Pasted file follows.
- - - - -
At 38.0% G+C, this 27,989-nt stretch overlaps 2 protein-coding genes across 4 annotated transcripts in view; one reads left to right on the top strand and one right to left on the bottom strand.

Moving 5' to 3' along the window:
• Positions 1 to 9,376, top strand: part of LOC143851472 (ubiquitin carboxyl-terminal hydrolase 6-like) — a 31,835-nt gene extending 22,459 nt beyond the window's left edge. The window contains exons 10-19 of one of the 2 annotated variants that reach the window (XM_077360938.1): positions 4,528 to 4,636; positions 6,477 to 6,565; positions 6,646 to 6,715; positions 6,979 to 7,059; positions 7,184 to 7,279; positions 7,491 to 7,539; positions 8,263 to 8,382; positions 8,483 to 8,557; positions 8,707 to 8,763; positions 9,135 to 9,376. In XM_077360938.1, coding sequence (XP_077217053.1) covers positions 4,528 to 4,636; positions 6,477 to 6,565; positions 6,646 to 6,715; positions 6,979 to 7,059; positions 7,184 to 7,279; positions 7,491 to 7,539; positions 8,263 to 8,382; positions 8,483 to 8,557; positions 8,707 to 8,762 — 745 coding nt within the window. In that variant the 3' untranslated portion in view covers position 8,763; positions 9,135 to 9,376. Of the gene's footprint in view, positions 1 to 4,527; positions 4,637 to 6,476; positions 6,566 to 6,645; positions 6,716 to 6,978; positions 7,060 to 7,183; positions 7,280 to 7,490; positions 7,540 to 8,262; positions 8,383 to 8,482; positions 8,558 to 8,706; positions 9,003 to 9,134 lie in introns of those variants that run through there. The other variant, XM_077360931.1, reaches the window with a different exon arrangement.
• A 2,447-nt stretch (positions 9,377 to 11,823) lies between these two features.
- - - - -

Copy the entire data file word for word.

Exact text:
At 38.0% G+C, this 27,989-nt stretch overlaps 2 protein-coding genes across 4 annotated transcripts in view; one reads left to right on the top strand and one right to left on the bottom strand.

Moving 5' to 3' along the window:
• Positions 1 to 9,376, top strand: part of LOC143851472 (ubiquitin carboxyl-terminal hydrolase 6-like) — a 31,835-nt gene extending 22,459 nt beyond the window's left edge. The window contains exons 10-19 of one of the 2 annotated variants that reach the window (XM_077360938.1): positions 4,528 to 4,636; positions 6,477 to 6,565; positions 6,646 to 6,715; positions 6,979 to 7,059; positions 7,184 to 7,279; positions 7,491 to 7,539; positions 8,263 to 8,382; positions 8,483 to 8,557; positions 8,707 to 8,763; positions 9,135 to 9,376. In XM_077360938.1, coding sequence (XP_077217053.1) covers positions 4,528 to 4,636; positions 6,477 to 6,565; positions 6,646 to 6,715; positions 6,979 to 7,059; positions 7,184 to 7,279; positions 7,491 to 7,539; positions 8,263 to 8,382; positions 8,483 to 8,557; positions 8,707 to 8,762 — 745 coding nt within the window. In that variant the 3' untranslated portion in view covers position 8,763; positions 9,135 to 9,376. Of the gene's footprint in view, positions 1 to 4,527; positions 4,637 to 6,476; positions 6,566 to 6,645; positions 6,716 to 6,978; positions 7,060 to 7,183; positions 7,280 to 7,490; positions 7,540 to 8,262; positions 8,383 to 8,482; positions 8,558 to 8,706; positions 9,003 to 9,134 lie in introns of those variants that run through there. The other variant, XM_077360931.1, reaches the window with a different exon arrangement.
• A 2,447-nt stretch (positions 9,377 to 11,823) lies between these two features.